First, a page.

• Kim G
        Posted Jul 22, 2011 at 6:39 PM | Permalink

        It is obviously something they need to do in order to maintain any level of credibility. If they actually do it, I will directly credit Steve for his persistence!

  43. mpaul
    Posted Jul 22, 2011 at 2:23 PM | Permalink

    Hey, where’s “Nick Stokes” been? Ever since the OO story broke, we haven’t seen hide not hair of him. “Nick” can always be relied upon to fire shots back at us with his skilled communication style, I’m just surprised to not see him on this thread. Must be on vacation.

    • Posted Jul 22, 2011 at 2:49 PM | Permalink

      I read it not as vacation – there are others that have also chipped in to give the ‘other side’ – but profound embarrassment. In the culture wars the angelic climate scientists needed no help from a tabloid hack from the hated Murdoch stable, with questionable links with Scotland Yard and David Cameron to boot. It’s profoundly embarrassing. Who wants to even think about it, let alone defend it. That’s surely why nobody in the MSM in the UK has dared to broach the subject, despite Wallis being a hot item in the news this week. But I’ve said from the start that I don’t think this situation will last. First, we’ll find out the extend of Wallis’s involvement in illegal phone hacking, pinging and blagging for NI. And then someone will refer back to these two pages and ask some decent questions about what on earth UEA was playing at in late 2009 and 2010.

  44. Don Keiller
    Posted Jul 22, 2011 at 3:55 PM | Permalink

    If I wanted to “improve my image” the last person I would want to employ would be a man known as the “Wolfman” who also worked for the
    “News of the Screws” (as the NotW was generally known in the UK).

    You couldn’t make it up.

  45. Posted Jul 29, 2011 at 3:17 PM | Permalink

    Here’s a personal perspective on the last seven days of Hackgate, especially for those outside the UK, not least because I think it again provides a fascinating compare and contrast with Climategate and its official aftermath.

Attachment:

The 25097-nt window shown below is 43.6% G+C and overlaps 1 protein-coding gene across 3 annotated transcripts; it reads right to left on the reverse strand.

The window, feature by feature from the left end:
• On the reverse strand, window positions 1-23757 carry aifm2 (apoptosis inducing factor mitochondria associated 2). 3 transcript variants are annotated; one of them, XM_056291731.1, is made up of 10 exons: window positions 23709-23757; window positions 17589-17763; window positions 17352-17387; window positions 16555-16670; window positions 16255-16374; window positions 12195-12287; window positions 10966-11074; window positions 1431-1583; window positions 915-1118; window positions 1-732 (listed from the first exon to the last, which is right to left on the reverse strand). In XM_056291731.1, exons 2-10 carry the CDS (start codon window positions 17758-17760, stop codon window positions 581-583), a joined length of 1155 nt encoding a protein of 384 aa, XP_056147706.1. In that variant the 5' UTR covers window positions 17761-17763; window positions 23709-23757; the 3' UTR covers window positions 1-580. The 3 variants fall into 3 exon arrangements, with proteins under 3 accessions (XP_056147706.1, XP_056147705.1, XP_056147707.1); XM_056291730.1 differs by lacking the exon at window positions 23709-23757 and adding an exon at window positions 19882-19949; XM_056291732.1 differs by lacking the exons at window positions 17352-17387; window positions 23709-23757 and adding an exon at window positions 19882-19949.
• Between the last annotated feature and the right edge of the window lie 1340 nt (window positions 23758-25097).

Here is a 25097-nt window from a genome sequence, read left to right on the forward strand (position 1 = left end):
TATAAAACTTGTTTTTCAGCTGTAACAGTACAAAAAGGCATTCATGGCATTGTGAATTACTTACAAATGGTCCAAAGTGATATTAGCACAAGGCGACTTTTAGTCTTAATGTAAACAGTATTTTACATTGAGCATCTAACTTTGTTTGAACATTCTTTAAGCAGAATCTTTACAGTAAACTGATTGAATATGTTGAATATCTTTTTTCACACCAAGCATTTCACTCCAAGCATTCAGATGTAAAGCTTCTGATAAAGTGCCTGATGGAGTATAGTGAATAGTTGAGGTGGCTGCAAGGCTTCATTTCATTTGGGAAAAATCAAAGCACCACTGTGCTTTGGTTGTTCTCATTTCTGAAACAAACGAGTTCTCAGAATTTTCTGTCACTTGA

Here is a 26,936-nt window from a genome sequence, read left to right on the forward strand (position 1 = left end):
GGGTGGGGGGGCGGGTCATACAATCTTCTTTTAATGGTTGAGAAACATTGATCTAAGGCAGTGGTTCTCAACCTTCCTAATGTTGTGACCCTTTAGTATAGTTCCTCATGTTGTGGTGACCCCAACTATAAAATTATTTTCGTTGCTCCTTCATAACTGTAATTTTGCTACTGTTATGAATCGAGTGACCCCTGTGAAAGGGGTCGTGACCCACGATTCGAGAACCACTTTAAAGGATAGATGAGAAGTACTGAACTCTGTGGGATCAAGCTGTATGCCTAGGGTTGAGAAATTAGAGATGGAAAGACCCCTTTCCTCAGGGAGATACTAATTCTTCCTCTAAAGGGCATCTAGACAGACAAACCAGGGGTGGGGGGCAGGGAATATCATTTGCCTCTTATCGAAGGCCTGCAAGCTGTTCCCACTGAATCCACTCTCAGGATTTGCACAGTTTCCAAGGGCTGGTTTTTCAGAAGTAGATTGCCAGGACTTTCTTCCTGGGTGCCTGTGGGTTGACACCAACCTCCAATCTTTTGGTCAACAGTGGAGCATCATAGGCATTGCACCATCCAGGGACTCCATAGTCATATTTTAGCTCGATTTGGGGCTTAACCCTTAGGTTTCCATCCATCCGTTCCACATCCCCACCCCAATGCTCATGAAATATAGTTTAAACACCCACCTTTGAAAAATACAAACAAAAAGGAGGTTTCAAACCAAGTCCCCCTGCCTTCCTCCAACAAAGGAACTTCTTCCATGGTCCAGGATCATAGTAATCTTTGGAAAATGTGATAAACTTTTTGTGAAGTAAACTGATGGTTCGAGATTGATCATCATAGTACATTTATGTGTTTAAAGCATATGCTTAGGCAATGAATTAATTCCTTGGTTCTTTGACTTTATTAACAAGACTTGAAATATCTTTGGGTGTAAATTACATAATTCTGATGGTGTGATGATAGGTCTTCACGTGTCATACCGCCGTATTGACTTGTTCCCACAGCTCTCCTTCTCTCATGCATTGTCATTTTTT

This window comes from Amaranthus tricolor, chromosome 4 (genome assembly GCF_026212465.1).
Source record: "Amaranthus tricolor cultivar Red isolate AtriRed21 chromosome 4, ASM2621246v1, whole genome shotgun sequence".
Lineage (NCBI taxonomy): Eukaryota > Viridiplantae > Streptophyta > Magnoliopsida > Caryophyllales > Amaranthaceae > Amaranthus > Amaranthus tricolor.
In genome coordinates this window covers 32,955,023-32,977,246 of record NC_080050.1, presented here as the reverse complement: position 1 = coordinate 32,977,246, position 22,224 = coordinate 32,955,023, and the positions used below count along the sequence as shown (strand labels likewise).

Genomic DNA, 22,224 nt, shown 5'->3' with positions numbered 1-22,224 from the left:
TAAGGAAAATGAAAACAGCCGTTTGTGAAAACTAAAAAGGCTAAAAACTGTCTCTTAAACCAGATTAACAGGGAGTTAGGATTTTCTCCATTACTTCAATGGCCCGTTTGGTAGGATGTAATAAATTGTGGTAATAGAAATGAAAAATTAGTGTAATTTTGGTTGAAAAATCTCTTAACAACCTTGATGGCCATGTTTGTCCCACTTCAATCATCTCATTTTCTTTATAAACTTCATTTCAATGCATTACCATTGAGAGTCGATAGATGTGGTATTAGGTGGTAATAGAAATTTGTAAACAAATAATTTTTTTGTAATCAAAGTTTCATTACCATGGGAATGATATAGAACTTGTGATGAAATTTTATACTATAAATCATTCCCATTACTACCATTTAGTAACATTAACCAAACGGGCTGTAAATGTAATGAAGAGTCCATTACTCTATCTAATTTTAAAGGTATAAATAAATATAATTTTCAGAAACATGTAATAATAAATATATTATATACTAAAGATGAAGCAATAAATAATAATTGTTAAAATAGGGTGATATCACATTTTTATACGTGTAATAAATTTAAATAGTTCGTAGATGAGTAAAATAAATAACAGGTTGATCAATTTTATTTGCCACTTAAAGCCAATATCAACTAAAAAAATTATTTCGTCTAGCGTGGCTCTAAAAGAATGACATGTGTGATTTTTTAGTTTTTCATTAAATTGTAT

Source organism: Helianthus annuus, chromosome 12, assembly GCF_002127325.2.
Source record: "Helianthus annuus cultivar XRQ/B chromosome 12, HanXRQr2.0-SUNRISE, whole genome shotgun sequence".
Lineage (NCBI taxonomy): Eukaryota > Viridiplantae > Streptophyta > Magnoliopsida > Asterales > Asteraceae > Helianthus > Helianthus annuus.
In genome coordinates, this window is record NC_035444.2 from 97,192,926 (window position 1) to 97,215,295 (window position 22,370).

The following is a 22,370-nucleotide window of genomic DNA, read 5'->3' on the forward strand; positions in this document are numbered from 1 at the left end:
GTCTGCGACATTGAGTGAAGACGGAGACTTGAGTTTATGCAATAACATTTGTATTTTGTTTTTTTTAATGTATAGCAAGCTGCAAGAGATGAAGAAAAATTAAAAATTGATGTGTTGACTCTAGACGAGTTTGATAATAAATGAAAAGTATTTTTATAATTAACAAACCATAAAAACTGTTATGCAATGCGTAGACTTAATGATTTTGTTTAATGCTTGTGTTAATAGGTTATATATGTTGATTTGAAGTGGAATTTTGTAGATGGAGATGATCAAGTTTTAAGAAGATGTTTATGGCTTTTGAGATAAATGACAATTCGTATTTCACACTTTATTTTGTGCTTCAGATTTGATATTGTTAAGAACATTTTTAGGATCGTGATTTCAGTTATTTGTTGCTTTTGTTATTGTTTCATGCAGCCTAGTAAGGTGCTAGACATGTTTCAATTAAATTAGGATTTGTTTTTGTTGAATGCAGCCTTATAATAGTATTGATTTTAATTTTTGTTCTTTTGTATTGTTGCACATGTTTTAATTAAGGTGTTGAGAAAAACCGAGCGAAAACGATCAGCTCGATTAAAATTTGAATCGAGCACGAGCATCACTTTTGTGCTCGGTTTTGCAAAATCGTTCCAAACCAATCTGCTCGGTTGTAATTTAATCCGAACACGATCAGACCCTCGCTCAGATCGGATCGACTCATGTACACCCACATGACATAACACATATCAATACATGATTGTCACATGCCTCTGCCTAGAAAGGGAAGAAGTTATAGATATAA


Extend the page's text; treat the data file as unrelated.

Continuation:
A week ago, in my post of Jul 22 09:54 and its follow-up, I made these points about the Culture Select Committee hearing three days before:

    …for me, almost the best moment of the grilling of the two Murdochs and Rebekah Brooks on Tuesday was when Louise Mensch cited Daily Mail editor Paul Dacre’s assertion – at another select committee on Monday – that he had never sanctioned a story based on hacking or blagging. She called this “risible”. That’s the way I saw it too … Mensch’s final questions, touching on the widespread nature of illegal practices in UK newspapers, begin around 2:28:00 … She’s had criticism for using parliamentary priviledge in this way – as for me, I’d vote for her any day.

    There are only three select committee hearings that I’ve ever been seriously plugged into in my life so far: the grilling of David Kelly on 15th July 2003, two days before he was found dead in the Oxfordshire countryside; the Climategate hearing including Phil Jones on 1st March 2010; and the session with Rupert and James Murdoch, then Rebekah Brooks on 19th July 2011.

    I was deeply unimpressed by the questioning of the earlier two committees (histrionic grandstanding in one, wetness in the other) but thought from the very start ten days ago that John Whittingdale’s culture committee was much more like it. The three key, really informed and incisive questioners were Whittingdale himself, Tom Watson and Louise Mensch, and it seemed clear that the two Tories and the Labour man (Watson) had coordinated their lines of attack particularly well, so that nobody got off the hook. This careful approach has led to a number of the underlings in the hacking story disputing the version of events given by James Murdoch. But whereas Tom Watson wanted as a consequence to recall the News International executive to the committee right away, Whittingdale has I think wisely counselled patience. You can read all about that and the other hot news on various BBC pages, with this one today a good starting point with helpful links.